Friday, March 29, 2013

The Path to Rome

I took the day off from my usual work to catch up on my unpaid work and just plain catch my breath... which thankfully turned out to be a breath of fresh air on this our first true spring-like day: 60+ degrees and sunny.   

So I've done a little work.  But just a little.  Mostly, I've spent the day being refreshed: taking a walk, soaking in some rays, and reading a book just for the pleasure of it.  And what a book!  It perfectly accommodates my desire to take a break from The Heavy, and so far, it is pure delight.  Enjoy this excerpt from the brilliant and endearing Hilaire Belloc: The Path to Rome.

There was a sturdy boy at my school who, when the master had carefully explained to us the nature of metaphor, said that so far as he could see a metaphor was nothing but a long Greek word for a lie.  And certainly men who know that the mere truth would be distasteful or tedious commonly have recourse to metaphor, and so do those false men who desire to acquire a subtle and unjust influence over their fellows, and chief among them, The Proverb-Maker.  For though his name is lost in the great space of time that has passed since he flourished, yet his character can be very clearly deduced from the many literary fragments he has left, and that is found to be the character of a pusillanimous  and ill-bred usurer, wholly lacking in foresight, in generous enterprise, and chivalrous enthusiasm -- in matters of the Faith a prig or a doubter, in matters of adventure a poltroon, in matters of Science an ignorant Parrot, and in Letters a wretchedly bad rhymester, with a vice for alliteration; a willful liar (as for instance, "The longest way round is the shortest way home"), a startling miser (as, "A penny saved is a penny earned"), one ignorant of largesse and human charity (as, "Waste not, want not"), and a shocking boor in the point of honour (as, "Hard words break no bones" --he never fought, I see, but with a cudgel.).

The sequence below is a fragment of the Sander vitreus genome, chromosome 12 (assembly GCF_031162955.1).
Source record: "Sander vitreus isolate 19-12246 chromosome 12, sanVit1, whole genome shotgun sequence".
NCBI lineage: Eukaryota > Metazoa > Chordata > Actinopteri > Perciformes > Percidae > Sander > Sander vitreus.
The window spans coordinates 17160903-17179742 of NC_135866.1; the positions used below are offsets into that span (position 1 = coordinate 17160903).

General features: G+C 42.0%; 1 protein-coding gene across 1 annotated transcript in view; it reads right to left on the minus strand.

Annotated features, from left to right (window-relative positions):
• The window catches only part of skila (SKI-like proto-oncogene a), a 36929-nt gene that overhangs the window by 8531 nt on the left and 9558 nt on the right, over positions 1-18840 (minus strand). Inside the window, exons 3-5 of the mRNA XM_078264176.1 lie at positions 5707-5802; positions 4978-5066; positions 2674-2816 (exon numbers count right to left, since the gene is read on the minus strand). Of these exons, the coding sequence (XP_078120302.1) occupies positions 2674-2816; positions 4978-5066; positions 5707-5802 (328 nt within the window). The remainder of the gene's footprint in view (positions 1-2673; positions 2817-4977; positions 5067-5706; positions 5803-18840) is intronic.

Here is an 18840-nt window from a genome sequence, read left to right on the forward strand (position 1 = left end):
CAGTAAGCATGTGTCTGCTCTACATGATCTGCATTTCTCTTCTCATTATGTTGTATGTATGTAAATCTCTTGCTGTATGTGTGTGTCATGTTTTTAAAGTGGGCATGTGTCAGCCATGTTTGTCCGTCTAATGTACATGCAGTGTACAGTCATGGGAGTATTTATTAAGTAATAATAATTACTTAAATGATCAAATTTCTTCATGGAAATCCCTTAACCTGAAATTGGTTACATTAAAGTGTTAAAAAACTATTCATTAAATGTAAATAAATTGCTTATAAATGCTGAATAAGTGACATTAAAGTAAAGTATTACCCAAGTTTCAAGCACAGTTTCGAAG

But he has just that touch of slinking humor which the peasants have, and there is in all he said that exasperating quality for which we have no name, which certainly is not accuracy, and which is quite the opposite of judgment, yet which catches the mind as brambles do our clothes, causing us continually to pause and swear.  For he mixes up unanswerable things with false conclusions, he is perpetually letting the cat out of the bag and exposing our tricks, putting a colour to our actions, disturbing us with our own memory, indecently revealing corners of the soul. is perhaps for this abominable logicality of his and for his malicious cunning  that I chiefly hate him.

This is a portion from his introduction to what is, essentially, a travelogue.  A journey alone and on foot from Toul, France  to Rome.  Think "Bill Bryson meets G.K. Chesterton."

Monday, March 25, 2013

Music Monday: Rebelution

My 16-year-old introduced me to Rebelution a couple years ago via this song:

I love that my boys anticipate what I will like and share their stuff with me.  

Happy Monday!

Friday, March 22, 2013

After Steubenville

I try not to habitually link to other people's blogs, but I thought this article was a profound expression of one mother's heart for her sons.  

A tiny excerpt: